Americans have long faced financial difficulties in getting ready for retirement, with pressure coming on multiple fronts. Employers have reduced the availability of pension plans, leaving it to workers to save enough through 401(k) plans, IRAs, and other retirement accounts. Yet even with these threats, most Americans haven't taken the steps necessary to cover the shortfall, and as a result, the nation faces a huge retirement shortfall that could jeopardize your financial security after you retire.
The multitrillion-dollar retirement problemThe biggest financial challenge workers face is how to make sure they save enough during their careers to cover their expected expenses in retirement. Many Americans haven't been doing a good job in this regard, according to the latest figures from the Employee Benefit Research Institute [opens PDF]. In the aggregate, American households led by those between the ages of 25 and 64 face a total retirement shortfall of $4.13 trillion. That works out to $25,326 for each and every one of the more than 163 million Americans between the ages of 25 and 64, according to the most recent Census data.
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Family status plays a huge role in determining how much your projected shortfall could be. As you'd expect, married couples who can combine their financial resources are in the best shape, with shortfalls ranging from $19,304 per person for those in the early Baby Boom cohort to $21,379 per person for those in Generation X. Single females are at the greatest risk, with long lifespans and lower incomes combining to put them at the biggest risk.
Moreover, the overall numbers tend to downplay the true impact on those families that face the biggest financial challenges in retirement. The EBRI warns that the figures above are somewhat depressed by the fact that they include individuals who aren't seen as being at risk. When you focus in on those who are expected to have shortfalls, the average figures rise considerably.
As you can see above, six-figure shortfalls are much more common when you look solely at those households in a deficit situation. Especially for those at the older end of the age range, it's difficult for workers to make up for these shortfalls during the last few years of their careers without taking dramatic action, such as working longer or drastically raising the amount they save.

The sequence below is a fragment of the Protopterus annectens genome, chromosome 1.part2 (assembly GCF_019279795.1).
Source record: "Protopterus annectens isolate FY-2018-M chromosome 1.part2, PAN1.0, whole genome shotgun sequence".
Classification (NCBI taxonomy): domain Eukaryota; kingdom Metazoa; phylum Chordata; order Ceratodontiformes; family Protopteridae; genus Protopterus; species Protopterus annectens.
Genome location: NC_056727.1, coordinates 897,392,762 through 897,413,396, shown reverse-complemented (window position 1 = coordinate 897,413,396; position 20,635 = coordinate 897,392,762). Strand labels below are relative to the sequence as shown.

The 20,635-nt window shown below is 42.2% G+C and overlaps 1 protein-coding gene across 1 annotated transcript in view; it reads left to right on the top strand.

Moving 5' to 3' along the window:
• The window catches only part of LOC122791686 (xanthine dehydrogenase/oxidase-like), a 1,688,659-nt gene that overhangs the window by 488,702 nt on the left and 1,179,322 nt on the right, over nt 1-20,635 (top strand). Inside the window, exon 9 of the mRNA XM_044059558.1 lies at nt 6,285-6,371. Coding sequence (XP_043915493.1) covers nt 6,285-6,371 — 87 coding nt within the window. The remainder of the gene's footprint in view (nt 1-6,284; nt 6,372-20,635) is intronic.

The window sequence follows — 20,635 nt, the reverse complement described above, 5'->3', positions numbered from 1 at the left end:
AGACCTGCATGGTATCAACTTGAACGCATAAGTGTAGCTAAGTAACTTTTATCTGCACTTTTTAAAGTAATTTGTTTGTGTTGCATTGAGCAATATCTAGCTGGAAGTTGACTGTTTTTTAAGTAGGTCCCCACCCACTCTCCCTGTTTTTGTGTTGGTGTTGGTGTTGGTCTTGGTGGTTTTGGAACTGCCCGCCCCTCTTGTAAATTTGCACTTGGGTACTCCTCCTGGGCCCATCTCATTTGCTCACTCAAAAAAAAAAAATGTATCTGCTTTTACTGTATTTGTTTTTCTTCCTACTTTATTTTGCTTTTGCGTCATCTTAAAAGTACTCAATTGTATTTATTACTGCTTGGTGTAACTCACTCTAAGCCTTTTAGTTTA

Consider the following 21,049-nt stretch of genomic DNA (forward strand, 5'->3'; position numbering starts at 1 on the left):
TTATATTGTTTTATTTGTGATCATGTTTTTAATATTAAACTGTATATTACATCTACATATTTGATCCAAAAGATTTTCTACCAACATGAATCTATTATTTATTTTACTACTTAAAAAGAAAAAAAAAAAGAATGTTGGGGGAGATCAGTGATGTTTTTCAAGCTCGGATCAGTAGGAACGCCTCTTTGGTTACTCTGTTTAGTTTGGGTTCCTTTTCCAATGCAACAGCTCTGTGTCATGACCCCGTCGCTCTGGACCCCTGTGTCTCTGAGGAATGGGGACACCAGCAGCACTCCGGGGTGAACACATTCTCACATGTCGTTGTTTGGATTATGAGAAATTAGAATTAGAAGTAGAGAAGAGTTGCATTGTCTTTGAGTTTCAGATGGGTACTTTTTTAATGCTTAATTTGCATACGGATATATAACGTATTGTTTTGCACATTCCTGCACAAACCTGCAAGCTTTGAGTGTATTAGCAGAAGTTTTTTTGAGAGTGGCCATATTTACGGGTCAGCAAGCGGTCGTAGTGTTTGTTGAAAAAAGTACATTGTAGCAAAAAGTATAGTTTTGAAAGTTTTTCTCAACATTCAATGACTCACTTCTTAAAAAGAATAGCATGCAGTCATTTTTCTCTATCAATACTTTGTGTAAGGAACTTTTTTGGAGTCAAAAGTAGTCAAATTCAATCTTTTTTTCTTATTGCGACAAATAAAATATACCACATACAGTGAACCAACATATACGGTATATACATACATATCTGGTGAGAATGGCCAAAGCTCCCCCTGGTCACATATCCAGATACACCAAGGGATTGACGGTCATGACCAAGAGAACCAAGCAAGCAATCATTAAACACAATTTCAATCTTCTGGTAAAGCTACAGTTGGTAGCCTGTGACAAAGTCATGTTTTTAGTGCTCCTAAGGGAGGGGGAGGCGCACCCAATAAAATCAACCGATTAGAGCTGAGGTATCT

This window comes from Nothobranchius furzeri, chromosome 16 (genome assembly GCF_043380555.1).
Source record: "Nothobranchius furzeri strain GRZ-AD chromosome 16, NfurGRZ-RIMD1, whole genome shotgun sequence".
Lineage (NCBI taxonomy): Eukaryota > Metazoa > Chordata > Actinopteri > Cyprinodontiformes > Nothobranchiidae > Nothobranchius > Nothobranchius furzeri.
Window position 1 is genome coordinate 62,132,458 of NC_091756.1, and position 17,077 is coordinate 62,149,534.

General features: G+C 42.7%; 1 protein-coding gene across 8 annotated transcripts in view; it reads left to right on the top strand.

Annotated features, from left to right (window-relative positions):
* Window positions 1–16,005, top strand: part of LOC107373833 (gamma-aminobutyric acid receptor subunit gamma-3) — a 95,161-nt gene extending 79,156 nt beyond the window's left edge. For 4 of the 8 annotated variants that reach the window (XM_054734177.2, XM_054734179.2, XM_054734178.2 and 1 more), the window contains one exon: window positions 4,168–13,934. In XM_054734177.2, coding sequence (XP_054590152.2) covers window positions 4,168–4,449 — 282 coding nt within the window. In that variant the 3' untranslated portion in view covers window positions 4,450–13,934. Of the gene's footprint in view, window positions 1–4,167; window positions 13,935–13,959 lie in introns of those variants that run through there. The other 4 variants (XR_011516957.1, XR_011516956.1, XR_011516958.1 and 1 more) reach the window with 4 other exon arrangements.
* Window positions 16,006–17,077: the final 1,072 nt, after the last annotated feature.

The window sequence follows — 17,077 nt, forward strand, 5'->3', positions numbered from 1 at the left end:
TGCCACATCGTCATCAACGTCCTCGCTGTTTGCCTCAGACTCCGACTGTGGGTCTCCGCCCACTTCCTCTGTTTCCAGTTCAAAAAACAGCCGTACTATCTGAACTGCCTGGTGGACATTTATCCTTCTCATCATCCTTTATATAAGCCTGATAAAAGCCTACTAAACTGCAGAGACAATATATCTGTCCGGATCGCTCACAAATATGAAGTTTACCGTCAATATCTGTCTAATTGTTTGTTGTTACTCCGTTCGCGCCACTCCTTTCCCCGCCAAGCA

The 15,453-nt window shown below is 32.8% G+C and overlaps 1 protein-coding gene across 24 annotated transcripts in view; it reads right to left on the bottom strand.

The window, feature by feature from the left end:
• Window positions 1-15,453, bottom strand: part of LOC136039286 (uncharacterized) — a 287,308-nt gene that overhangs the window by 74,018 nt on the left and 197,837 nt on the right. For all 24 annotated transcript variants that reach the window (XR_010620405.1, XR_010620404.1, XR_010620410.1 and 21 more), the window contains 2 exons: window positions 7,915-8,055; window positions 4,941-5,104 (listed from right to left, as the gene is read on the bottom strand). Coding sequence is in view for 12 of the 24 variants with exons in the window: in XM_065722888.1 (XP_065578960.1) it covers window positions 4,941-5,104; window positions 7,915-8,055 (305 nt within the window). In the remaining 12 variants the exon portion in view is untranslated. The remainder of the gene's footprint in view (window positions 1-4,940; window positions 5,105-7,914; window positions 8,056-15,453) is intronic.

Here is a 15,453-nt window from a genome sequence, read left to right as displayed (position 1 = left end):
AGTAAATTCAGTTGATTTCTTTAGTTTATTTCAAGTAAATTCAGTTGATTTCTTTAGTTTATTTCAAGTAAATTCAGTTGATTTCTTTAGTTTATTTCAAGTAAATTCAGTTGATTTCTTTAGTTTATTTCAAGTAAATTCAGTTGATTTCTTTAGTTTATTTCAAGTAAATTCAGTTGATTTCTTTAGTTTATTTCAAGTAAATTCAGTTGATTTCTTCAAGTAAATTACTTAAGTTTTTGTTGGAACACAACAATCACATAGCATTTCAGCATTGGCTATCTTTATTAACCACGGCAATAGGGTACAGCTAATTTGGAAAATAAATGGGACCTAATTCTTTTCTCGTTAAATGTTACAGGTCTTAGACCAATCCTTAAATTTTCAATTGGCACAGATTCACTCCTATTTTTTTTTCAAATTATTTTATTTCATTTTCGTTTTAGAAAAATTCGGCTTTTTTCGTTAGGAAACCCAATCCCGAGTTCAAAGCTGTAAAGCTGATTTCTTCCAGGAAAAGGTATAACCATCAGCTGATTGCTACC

How to close the retirement gapIn looking at the retirement shortfall problem, the obvious question is how to deal with it. The EBRI identified one clear indicator of retirement success: participation in a 401(k) plan.
Specifically, the EBRI broke out where Generation X households stand by how many years of eligibility in a 401(k) plan they have left before retirement. You can see the results below:
The longer you have to contribute to a 401(k), the lower your shortfall is likely to be. Moreover, longer 401(k) participation actually reduces the number of Generation X households at risk of a shortfall. Among those with no more years left, more than 60% are at risk. Yet that number falls to 38.8% for those with one to nine years of eligibility, 26.3% for those with 10-19 years, and just 14.1% for those with 20 or more years left.
The other key factor the EBRI identified is taking care of long-term healthcare costs, including nursing homes and home healthcare. For most individuals, if you can eliminate those costs, it leads to huge reductions in projected shortfalls, with average figures dropping by as much as 90%. Obviously, simply ignoring those costs isn't realistic, but looking at measures like long-term care insurance to help you avoid the worst-case scenarios for those expenses can make a big difference -- even if it involves adding premium costs to your retirement expenses.
The best solution to the retirement crisis is to anticipate its effects and take early action. The sooner you can raise your savings rate and address the potential catastrophic costs of healthcare expenses, the easier it will be to reach your financial goals for a secure retirement.
The article The Average American Faces a $25,326 Retirement Shortfall. How Do You Compare? originally appeared on Fool.com.
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